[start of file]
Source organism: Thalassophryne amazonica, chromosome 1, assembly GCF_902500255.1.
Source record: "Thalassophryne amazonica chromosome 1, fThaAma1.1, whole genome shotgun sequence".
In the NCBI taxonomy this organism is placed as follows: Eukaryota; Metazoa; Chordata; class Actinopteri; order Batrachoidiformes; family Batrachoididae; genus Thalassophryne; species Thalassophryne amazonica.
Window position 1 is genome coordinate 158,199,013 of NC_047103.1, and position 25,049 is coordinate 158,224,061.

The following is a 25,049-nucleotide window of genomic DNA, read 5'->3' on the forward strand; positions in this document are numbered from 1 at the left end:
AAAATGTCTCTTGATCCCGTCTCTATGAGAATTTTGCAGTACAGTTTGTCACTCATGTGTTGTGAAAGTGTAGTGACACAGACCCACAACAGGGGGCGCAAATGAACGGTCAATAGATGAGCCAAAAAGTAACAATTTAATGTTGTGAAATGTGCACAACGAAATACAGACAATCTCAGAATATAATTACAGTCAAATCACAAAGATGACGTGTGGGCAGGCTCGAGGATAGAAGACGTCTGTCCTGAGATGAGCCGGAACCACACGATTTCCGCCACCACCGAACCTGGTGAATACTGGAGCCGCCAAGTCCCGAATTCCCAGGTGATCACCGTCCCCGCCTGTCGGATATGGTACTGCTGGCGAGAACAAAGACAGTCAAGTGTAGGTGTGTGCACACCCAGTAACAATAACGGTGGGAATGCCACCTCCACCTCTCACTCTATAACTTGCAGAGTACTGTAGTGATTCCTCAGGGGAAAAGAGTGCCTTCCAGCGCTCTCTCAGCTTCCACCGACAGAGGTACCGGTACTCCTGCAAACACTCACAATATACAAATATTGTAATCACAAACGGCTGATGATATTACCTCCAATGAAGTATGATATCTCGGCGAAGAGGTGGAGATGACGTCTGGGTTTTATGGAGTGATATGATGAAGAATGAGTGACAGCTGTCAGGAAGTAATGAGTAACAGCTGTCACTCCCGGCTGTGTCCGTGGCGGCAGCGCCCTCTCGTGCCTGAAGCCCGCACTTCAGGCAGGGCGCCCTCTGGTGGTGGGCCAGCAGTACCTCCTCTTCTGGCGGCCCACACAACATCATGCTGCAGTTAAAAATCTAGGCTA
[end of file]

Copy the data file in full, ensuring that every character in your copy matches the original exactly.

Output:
Source organism: Thalassophryne amazonica, chromosome 1, assembly GCF_902500255.1.
Source record: "Thalassophryne amazonica chromosome 1, fThaAma1.1, whole genome shotgun sequence".
In the NCBI taxonomy this organism is placed as follows: Eukaryota; Metazoa; Chordata; class Actinopteri; order Batrachoidiformes; family Batrachoididae; genus Thalassophryne; species Thalassophryne amazonica.
Window position 1 is genome coordinate 158,199,013 of NC_047103.1, and position 25,049 is coordinate 158,224,061.

The following is a 25,049-nucleotide window of genomic DNA, read 5'->3' on the forward strand; positions in this document are numbered from 1 at the left end:
AAAATGTCTCTTGATCCCGTCTCTATGAGAATTTTGCAGTACAGTTTGTCACTCATGTGTTGTGAAAGTGTAGTGACACAGACCCACAACAGGGGGCGCAAATGAACGGTCAATAGATGAGCCAAAAAGTAACAATTTAATGTTGTGAAATGTGCACAACGAAATACAGACAATCTCAGAATATAATTACAGTCAAATCACAAAGATGACGTGTGGGCAGGCTCGAGGATAGAAGACGTCTGTCCTGAGATGAGCCGGAACCACACGATTTCCGCCACCACCGAACCTGGTGAATACTGGAGCCGCCAAGTCCCGAATTCCCAGGTGATCACCGTCCCCGCCTGTCGGATATGGTACTGCTGGCGAGAACAAAGACAGTCAAGTGTAGGTGTGTGCACACCCAGTAACAATAACGGTGGGAATGCCACCTCCACCTCTCACTCTATAACTTGCAGAGTACTGTAGTGATTCCTCAGGGGAAAAGAGTGCCTTCCAGCGCTCTCTCAGCTTCCACCGACAGAGGTACCGGTACTCCTGCAAACACTCACAATATACAAATATTGTAATCACAAACGGCTGATGATATTACCTCCAATGAAGTATGATATCTCGGCGAAGAGGTGGAGATGACGTCTGGGTTTTATGGAGTGATATGATGAAGAATGAGTGACAGCTGTCAGGAAGTAATGAGTAACAGCTGTCACTCCCGGCTGTGTCCGTGGCGGCAGCGCCCTCTCGTGCCTGAAGCCCGCACTTCAGGCAGGGCGCCCTCTGGTGGTGGGCCAGCAGTACCTCCTCTTCTGGCGGCCCACACAACATCATGCTGCAGTTAAAAATCTAGGCTA